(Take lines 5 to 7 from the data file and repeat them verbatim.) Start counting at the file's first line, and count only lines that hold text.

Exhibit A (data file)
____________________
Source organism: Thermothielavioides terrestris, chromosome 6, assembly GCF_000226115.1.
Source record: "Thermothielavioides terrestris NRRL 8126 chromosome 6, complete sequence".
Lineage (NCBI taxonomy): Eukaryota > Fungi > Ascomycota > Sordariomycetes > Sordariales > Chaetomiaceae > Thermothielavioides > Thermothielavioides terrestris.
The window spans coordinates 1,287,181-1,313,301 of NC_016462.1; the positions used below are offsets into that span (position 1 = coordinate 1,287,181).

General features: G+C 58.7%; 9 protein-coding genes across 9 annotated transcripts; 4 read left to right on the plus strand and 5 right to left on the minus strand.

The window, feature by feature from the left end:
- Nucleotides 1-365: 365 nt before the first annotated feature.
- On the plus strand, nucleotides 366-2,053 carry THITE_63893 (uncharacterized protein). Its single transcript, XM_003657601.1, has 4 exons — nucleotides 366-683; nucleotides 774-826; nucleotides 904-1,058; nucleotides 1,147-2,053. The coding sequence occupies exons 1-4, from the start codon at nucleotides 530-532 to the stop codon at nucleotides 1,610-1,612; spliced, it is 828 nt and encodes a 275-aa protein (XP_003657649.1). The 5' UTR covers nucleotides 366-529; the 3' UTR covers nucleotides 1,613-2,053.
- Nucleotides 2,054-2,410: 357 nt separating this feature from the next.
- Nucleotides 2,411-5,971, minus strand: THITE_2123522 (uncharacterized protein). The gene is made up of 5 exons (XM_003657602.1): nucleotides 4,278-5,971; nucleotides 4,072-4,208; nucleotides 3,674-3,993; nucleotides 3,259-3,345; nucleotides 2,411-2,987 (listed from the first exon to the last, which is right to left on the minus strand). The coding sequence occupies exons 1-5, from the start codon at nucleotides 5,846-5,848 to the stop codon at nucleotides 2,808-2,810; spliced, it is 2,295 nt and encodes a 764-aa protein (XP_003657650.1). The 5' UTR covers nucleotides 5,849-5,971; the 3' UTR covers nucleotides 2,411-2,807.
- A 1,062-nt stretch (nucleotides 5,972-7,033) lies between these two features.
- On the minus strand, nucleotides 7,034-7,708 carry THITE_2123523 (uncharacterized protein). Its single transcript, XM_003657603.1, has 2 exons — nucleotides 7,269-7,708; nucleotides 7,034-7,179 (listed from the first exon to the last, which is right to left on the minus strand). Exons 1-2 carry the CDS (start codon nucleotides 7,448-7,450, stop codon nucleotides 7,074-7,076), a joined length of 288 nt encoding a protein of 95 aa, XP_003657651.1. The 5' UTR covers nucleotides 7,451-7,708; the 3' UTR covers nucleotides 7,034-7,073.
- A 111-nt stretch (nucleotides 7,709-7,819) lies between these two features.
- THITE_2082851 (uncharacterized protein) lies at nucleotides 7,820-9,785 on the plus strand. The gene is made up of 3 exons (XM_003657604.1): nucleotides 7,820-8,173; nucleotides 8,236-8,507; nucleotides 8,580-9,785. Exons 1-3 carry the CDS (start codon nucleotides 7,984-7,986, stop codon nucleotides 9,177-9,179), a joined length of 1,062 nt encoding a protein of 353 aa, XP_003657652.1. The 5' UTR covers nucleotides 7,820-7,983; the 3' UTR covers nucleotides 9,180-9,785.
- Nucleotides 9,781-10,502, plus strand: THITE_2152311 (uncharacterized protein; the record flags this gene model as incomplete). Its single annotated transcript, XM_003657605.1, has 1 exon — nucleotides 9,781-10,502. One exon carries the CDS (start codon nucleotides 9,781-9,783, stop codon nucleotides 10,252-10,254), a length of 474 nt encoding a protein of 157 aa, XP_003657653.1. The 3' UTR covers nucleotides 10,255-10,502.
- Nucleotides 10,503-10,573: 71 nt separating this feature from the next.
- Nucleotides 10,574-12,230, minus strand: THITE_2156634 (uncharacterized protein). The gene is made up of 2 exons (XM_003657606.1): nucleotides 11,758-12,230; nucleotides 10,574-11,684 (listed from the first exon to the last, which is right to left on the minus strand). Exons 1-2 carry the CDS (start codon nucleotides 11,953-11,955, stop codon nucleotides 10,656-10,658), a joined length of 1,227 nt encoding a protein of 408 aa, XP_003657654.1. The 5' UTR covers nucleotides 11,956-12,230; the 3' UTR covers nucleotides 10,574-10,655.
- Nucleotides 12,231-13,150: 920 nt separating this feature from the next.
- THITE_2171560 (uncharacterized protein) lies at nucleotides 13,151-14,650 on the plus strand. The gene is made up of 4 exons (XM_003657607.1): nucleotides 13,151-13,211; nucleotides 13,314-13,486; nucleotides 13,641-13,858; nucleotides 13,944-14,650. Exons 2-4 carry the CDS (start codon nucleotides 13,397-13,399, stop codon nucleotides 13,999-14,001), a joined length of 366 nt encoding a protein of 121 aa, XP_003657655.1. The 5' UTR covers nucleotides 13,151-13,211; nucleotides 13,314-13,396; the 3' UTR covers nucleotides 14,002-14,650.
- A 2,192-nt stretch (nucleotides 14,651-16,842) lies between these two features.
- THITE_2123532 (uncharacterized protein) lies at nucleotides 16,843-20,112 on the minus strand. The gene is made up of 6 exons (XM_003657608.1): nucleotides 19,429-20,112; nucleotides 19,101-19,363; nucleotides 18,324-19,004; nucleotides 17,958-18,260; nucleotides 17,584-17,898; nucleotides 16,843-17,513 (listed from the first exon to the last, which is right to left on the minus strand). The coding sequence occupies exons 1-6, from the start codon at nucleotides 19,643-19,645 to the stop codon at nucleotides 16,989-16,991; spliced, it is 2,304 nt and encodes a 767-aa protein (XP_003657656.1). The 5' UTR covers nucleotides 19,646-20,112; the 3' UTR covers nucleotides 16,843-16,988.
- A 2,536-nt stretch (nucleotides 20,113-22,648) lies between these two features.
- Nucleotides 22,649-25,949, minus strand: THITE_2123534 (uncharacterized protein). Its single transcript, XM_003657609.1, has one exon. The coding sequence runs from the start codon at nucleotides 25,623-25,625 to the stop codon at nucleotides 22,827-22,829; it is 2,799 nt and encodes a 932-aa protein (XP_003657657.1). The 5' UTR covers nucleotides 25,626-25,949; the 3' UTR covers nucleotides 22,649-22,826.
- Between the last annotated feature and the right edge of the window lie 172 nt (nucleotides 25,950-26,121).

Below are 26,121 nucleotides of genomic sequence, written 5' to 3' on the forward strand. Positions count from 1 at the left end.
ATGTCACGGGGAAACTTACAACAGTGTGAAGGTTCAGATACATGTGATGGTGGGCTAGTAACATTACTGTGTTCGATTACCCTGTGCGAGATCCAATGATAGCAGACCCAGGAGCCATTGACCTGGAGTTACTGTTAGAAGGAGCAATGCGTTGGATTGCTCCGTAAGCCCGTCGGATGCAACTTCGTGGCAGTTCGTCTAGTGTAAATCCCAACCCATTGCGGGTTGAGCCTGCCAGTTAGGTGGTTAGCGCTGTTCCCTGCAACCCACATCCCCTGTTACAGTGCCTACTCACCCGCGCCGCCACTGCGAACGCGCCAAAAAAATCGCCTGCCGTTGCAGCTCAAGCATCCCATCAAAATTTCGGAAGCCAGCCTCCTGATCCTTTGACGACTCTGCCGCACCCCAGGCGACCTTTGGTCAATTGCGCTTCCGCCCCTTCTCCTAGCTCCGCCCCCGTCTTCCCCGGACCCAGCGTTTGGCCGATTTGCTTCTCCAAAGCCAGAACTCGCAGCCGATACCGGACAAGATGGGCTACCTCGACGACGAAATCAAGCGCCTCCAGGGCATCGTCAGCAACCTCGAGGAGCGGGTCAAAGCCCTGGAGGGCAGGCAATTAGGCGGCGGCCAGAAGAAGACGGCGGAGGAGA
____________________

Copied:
General features: G+C 58.7%; 9 protein-coding genes across 9 annotated transcripts; 4 read left to right on the plus strand and 5 right to left on the minus strand.

The window, feature by feature from the left end:
- Nucleotides 1-365: 365 nt before the first annotated feature.